We think Sierra Metals (TSE:SMT) can stay on top of its debt
Warren Buffett said: “Volatility is far from synonymous with risk. It’s natural to consider a company’s balance sheet when looking at its riskiness, as debt is often involved when a company fails. We can see that Sierra Metals Inc. (TSE:SMT) uses debt in its business. But should shareholders worry about its use of debt?
When is debt a problem?
Debt is a tool to help businesses grow, but if a business is unable to repay its lenders, it exists at their mercy. An integral part of capitalism is the process of “creative destruction” where bankrupt companies are mercilessly liquidated by their bankers. Although not too common, we often see companies in debt permanently diluting their shareholders because lenders force them to raise capital at a ridiculous price. Of course, the advantage of debt is that it often represents cheap capital, especially when it replaces dilution in a business with the ability to reinvest at high rates of return. The first step when considering a company’s debt levels is to consider its cash and debt together.
Check out our latest analysis for Sierra Metals
How much debt does Sierra Metals have?
The image below, which you can click for more details, shows Sierra Metals had $86.9 million in debt at the end of September 2021, a reduction from $99.4 million year-over-year. However, since he has a cash reserve of $58.3 million, his net debt is less, at around $28.6 million.
A Look at Sierra Metals Liabilities
According to the last published balance sheet, Sierra Metals had liabilities of $87.2 million due within 12 months and liabilities of $113.4 million due beyond 12 months. On the other hand, it had a cash position of 58.3 million dollars and 36.1 million dollars of receivables at less than one year. Thus, its liabilities outweigh the sum of its cash and receivables (current) by $106.3 million.
This shortfall is not that bad as Sierra Metals is worth $188.1 million and therefore could probably raise enough capital to shore up its balance sheet, should the need arise. However, it is always worth taking a close look at your ability to repay debt.
We use two main ratios to inform us about debt to earnings levels. The first is net debt divided by earnings before interest, taxes, depreciation and amortization (EBITDA), while the second is how often its earnings before interest and taxes (EBIT) covers its interest expense (or its interests, for short). The advantage of this approach is that we consider both the absolute amount of debt (with net debt to EBITDA) and the actual interest expense associated with that debt (with its interest coverage ratio ).
Sierra Metals’ net debt is only 0.27 times its EBITDA. And its EBIT covers its interest charges 18.6 times. One could therefore say that he is no more threatened by his debt than an elephant is by a mouse. On top of that, Sierra Metals has grown its EBIT by 41% over the last twelve months, and this growth will make it easier to manage its debt. When analyzing debt levels, the balance sheet is the obvious starting point. But ultimately, the company’s future profitability will decide whether Sierra Metals can strengthen its balance sheet over time. So if you want to see what the professionals think, you might find this free analyst earnings forecast report interesting.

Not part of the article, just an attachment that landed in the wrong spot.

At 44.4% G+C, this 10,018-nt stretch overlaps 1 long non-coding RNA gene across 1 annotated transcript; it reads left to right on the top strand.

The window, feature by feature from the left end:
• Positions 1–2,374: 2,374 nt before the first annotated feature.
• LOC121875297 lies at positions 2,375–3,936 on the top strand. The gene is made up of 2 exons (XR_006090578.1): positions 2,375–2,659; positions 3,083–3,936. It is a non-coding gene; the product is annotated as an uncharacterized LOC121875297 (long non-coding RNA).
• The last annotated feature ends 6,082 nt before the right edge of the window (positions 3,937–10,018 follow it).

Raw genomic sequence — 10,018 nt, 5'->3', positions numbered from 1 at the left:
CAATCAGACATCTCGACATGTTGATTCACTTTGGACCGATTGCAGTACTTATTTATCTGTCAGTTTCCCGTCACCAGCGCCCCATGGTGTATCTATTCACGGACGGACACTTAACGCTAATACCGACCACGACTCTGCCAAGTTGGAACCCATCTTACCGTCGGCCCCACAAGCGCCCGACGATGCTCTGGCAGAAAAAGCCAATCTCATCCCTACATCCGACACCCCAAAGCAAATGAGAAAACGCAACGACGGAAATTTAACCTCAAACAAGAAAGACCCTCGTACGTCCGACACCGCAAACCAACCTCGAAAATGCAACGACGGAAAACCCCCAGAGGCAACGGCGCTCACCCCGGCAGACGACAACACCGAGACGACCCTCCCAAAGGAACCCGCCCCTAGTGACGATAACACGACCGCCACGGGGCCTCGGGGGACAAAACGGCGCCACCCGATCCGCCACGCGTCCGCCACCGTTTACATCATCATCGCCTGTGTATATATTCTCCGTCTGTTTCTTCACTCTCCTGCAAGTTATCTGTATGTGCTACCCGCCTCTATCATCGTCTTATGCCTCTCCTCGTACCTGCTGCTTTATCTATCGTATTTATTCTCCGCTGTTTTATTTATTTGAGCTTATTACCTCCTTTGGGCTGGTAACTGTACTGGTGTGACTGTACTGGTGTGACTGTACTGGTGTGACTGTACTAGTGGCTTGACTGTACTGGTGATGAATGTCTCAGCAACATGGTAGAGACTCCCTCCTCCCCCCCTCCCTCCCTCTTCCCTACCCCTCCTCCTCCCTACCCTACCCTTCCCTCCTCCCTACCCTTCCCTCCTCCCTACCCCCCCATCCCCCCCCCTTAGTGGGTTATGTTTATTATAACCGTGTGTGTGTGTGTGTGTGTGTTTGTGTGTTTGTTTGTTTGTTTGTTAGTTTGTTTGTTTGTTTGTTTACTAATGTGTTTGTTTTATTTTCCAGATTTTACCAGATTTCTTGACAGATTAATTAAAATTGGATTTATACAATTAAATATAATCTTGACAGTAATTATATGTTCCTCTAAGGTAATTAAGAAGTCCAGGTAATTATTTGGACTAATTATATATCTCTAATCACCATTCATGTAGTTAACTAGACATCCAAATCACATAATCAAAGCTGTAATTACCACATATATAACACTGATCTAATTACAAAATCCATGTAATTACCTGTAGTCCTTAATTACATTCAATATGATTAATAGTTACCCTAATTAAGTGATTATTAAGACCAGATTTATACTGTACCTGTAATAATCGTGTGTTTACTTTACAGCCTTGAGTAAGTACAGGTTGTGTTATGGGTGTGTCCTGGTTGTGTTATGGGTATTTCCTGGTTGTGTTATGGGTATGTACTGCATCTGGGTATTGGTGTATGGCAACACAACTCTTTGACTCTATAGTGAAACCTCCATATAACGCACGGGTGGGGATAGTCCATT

But our last consideration is also important, because a company cannot pay debt with paper profits; he needs cash. It is therefore worth checking how much of this EBIT is supported by free cash flow. Over the past three years, Sierra Metals has reported free cash flow of 18% of its EBIT, which is really quite low. For us, such a low cash conversion creates a bit of paranoia about the ability to extinguish the debt.
Our point of view
Sierra Metals’ interest coverage suggests they can manage their debt as easily as Cristiano Ronaldo could score a goal against an Under-14 keeper. But, on a darker note, we are a bit concerned about its conversion of EBIT into free cash flow. Looking at all of the aforementioned factors together, it seems to us that Sierra Metals can manage its debt quite comfortably. Of course, while this leverage can improve return on equity, it comes with more risk, so it’s worth keeping an eye out for. When analyzing debt levels, the balance sheet is the obvious starting point. However, not all investment risks reside on the balance sheet, far from it. For example, we have identified 3 warning signs for Sierra Metals of which you should be aware.
In the end, sometimes it’s easier to focus on companies that don’t even need to take on debt. Readers can access a list of growth stocks with no net debt 100% freeat present.
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This Simply Wall St article is general in nature. We provide commentary based on historical data and analyst forecasts only using unbiased methodology and our articles are not intended to be financial advice. It is not a recommendation to buy or sell stocks and does not take into account your objectives or financial situation. Our goal is to bring you targeted long-term analysis based on fundamental data. Note that our analysis may not take into account the latest announcements from price-sensitive companies or qualitative materials. Simply Wall St has no position in the stocks mentioned.